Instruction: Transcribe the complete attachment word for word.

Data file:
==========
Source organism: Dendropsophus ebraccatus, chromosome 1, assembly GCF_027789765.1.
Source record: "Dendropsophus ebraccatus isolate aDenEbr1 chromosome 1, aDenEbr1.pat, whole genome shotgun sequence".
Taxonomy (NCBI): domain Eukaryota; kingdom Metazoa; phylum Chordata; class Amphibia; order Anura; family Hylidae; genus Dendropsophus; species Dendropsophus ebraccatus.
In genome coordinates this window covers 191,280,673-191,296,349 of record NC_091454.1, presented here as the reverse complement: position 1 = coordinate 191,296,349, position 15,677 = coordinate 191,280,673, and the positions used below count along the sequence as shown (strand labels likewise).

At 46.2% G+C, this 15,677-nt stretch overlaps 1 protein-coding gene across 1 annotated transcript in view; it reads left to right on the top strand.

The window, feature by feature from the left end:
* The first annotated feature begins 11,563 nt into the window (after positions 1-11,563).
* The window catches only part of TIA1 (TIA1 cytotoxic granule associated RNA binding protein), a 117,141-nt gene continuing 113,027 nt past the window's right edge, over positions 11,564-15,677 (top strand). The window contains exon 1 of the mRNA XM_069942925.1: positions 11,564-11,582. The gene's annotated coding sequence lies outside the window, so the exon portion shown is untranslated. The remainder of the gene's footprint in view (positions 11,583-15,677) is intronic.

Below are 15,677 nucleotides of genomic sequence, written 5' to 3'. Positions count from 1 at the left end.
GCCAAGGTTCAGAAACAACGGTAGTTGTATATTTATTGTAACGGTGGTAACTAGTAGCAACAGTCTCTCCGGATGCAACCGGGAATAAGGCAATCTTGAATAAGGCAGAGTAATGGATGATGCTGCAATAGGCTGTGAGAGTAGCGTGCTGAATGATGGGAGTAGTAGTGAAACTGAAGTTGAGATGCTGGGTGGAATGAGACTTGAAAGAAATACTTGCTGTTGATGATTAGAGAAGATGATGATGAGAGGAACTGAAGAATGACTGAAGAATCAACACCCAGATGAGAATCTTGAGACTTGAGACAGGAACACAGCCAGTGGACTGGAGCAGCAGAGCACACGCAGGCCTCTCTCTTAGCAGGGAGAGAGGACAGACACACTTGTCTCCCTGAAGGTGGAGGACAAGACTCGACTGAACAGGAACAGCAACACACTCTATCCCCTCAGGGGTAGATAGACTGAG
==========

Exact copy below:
Source organism: Dendropsophus ebraccatus, chromosome 1, assembly GCF_027789765.1.
Source record: "Dendropsophus ebraccatus isolate aDenEbr1 chromosome 1, aDenEbr1.pat, whole genome shotgun sequence".
Taxonomy (NCBI): domain Eukaryota; kingdom Metazoa; phylum Chordata; class Amphibia; order Anura; family Hylidae; genus Dendropsophus; species Dendropsophus ebraccatus.
In genome coordinates this window covers 191,280,673-191,296,349 of record NC_091454.1, presented here as the reverse complement: position 1 = coordinate 191,296,349, position 15,677 = coordinate 191,280,673, and the positions used below count along the sequence as shown (strand labels likewise).

At 46.2% G+C, this 15,677-nt stretch overlaps 1 protein-coding gene across 1 annotated transcript in view; it reads left to right on the top strand.

The window, feature by feature from the left end:
* The first annotated feature begins 11,563 nt into the window (after positions 1-11,563).
* The window catches only part of TIA1 (TIA1 cytotoxic granule associated RNA binding protein), a 117,141-nt gene continuing 113,027 nt past the window's right edge, over positions 11,564-15,677 (top strand). The window contains exon 1 of the mRNA XM_069942925.1: positions 11,564-11,582. The gene's annotated coding sequence lies outside the window, so the exon portion shown is untranslated. The remainder of the gene's footprint in view (positions 11,583-15,677) is intronic.

Below are 15,677 nucleotides of genomic sequence, written 5' to 3'. Positions count from 1 at the left end.
GCCAAGGTTCAGAAACAACGGTAGTTGTATATTTATTGTAACGGTGGTAACTAGTAGCAACAGTCTCTCCGGATGCAACCGGGAATAAGGCAATCTTGAATAAGGCAGAGTAATGGATGATGCTGCAATAGGCTGTGAGAGTAGCGTGCTGAATGATGGGAGTAGTAGTGAAACTGAAGTTGAGATGCTGGGTGGAATGAGACTTGAAAGAAATACTTGCTGTTGATGATTAGAGAAGATGATGATGAGAGGAACTGAAGAATGACTGAAGAATCAACACCCAGATGAGAATCTTGAGACTTGAGACAGGAACACAGCCAGTGGACTGGAGCAGCAGAGCACACGCAGGCCTCTCTCTTAGCAGGGAGAGAGGACAGACACACTTGTCTCCCTGAAGGTGGAGGACAAGACTCGACTGAACAGGAACAGCAACACACTCTATCCCCTCAGGGGTAGATAGACTGAG